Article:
Marx and Lenin in Heaven, illustration from 'Simplicissimus' magazine, 11th February 1924.
(colour litho) by Schilling, E. (fl.1923) Bibliotheque Nationale, Paris, France/ Archives Charmet/ The Bridgeman Art Library.
Since the publication of Sam Harris' The End of Faith in 2005, the English speaking world has seen a spate of books on atheism, most notoriously perhaps Richard Dawkins' The God Delusion (2006). The publication of Christopher Hitchens' God is not Great (2007), and Michel Onfray’s ‘Atheist Manfesto’ (2007), among others, have added to and expanded on the debate. However, despite the popular success of these publications, the 'new atheists' have had a mixed reception, not only among the religious (as is to be expected) but also among fellow atheists and agnostics, who have often accused them of oversimplifying the issues.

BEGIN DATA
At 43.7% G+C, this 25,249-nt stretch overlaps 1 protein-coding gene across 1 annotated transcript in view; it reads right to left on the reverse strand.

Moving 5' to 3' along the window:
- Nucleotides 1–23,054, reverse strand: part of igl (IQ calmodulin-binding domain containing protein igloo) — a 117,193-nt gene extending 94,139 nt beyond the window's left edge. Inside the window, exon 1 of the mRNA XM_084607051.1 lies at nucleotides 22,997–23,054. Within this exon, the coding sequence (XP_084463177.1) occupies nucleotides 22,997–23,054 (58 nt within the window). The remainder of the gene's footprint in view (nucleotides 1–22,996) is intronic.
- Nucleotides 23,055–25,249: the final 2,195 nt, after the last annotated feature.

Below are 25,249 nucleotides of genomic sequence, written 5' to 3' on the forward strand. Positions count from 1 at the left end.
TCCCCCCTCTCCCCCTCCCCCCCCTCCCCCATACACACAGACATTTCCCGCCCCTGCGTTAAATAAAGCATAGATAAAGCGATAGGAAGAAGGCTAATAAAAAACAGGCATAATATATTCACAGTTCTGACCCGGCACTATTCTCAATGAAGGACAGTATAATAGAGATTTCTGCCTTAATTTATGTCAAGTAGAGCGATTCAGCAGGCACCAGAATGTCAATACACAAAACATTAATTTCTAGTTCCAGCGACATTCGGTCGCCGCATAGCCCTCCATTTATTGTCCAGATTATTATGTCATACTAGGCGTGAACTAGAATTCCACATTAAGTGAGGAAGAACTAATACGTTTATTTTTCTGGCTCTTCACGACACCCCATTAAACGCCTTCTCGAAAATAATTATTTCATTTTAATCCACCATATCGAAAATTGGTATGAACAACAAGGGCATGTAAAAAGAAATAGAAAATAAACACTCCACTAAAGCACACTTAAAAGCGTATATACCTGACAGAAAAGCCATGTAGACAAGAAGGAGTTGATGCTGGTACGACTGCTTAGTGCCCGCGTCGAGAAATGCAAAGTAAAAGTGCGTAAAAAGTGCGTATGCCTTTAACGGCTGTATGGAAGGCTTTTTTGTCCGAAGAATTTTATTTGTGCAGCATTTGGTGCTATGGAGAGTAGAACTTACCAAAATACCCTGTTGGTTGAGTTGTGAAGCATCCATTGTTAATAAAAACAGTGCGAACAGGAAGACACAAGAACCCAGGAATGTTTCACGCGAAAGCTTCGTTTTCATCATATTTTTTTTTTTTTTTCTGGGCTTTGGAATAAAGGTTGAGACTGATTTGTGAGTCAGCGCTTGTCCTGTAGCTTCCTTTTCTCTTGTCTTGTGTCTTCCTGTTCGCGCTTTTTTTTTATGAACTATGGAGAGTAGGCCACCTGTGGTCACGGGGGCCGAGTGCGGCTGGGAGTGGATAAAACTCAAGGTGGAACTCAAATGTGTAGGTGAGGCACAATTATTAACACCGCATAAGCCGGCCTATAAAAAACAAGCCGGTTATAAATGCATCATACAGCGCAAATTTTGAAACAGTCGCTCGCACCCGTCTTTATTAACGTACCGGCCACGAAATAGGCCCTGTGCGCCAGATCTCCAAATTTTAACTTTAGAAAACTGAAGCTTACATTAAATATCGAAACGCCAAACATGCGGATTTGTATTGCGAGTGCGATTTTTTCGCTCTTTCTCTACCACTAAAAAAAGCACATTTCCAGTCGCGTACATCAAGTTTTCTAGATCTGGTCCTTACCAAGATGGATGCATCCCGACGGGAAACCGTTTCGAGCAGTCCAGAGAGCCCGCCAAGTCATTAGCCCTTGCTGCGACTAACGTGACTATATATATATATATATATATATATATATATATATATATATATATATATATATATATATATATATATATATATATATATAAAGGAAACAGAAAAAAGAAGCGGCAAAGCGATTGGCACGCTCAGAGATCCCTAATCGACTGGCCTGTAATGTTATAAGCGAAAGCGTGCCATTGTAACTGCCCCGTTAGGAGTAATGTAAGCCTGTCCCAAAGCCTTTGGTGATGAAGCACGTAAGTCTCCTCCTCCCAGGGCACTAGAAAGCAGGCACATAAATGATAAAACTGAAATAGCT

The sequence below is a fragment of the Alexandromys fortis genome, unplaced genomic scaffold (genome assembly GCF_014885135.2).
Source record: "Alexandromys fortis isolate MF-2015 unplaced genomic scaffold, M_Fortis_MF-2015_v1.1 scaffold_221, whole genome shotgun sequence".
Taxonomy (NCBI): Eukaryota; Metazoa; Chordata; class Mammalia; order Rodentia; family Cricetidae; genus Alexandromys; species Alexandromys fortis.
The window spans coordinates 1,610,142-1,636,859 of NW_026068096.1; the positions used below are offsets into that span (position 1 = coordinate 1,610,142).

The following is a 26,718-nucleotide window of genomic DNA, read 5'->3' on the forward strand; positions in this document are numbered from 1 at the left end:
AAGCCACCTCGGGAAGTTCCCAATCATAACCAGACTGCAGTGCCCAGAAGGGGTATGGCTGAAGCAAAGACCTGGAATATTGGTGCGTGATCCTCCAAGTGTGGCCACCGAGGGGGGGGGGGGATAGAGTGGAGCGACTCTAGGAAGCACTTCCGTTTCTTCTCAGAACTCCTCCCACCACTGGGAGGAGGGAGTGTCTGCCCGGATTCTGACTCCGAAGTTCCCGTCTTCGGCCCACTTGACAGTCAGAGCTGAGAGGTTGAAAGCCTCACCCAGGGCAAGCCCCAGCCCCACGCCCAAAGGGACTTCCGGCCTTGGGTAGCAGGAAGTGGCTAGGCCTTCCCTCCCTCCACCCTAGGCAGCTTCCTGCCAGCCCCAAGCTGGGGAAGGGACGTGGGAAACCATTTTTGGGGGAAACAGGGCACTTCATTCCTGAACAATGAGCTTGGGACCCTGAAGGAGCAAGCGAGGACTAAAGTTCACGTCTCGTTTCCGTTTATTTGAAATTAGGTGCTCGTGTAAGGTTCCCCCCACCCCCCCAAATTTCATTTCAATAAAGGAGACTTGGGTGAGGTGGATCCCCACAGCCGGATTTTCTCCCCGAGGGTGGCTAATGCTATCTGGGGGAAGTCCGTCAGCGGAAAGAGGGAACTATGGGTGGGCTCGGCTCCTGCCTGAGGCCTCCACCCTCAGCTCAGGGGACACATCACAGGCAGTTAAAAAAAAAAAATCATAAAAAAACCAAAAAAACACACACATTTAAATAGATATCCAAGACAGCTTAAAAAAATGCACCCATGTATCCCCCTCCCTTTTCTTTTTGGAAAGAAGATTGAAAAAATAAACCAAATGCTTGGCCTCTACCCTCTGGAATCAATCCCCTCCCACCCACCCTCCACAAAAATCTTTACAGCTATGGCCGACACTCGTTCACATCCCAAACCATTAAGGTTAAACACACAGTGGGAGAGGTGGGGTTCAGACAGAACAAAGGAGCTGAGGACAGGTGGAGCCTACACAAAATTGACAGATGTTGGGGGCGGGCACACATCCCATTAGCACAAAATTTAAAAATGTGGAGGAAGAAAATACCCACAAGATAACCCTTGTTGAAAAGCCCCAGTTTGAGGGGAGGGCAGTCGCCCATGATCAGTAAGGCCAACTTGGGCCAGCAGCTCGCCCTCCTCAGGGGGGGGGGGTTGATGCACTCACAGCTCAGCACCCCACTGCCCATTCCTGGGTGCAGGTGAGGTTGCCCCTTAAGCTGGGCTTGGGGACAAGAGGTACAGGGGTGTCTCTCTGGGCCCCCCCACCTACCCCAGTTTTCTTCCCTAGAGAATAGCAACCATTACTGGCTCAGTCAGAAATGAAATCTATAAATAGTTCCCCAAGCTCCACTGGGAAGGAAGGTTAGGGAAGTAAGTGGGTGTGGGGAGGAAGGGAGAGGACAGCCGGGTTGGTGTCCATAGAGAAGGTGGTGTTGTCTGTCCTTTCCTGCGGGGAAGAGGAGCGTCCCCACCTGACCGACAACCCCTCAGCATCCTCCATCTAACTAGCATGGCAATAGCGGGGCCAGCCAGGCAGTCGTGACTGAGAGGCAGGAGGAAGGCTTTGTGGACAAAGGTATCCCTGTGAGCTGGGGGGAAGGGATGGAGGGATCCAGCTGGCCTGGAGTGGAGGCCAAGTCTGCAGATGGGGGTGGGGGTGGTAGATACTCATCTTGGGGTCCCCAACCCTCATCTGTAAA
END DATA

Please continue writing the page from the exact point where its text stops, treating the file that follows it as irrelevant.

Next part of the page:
The purpose of this site is to set these contemporary 'God Wars' in their historical context, and to offer a range of perspectives (from all sides) on the chief issues raised by the 'new atheists'. We hope this will encourage more informed opinion about the issues, discourage oversimplification of the debate, and deepen the interest in the subject.
Smelling out a Rat, or The Atheistical-Revolutionist disturbed in his Midnight 'Calculations'
Published by Hannah Humphrey in 1790 (hand-coloured etching) by Gillray, James (1757-1815) © Courtesy of the Warden and Scholars of New College, Oxford/ The Bridgeman Art Library.
The current polarised nature of the 'new atheism' debate often discourages serious discussion of the very issues that the 'new atheists' have brought so forcibly to the attention of the public. Behind some of their more vociferous assertions, there are complex debates going on, and here we will seek to understand how and why these debates have arisen, and what is at stake.
The site contains a definition and historical contextualisation of contemporary atheism, an account of atheist organisations and demographics, an overview of the current controversies, and includes orientation to discussion on issues felt to be central to the current controversies.
Look out for the online Forum to be launched on the site later this year.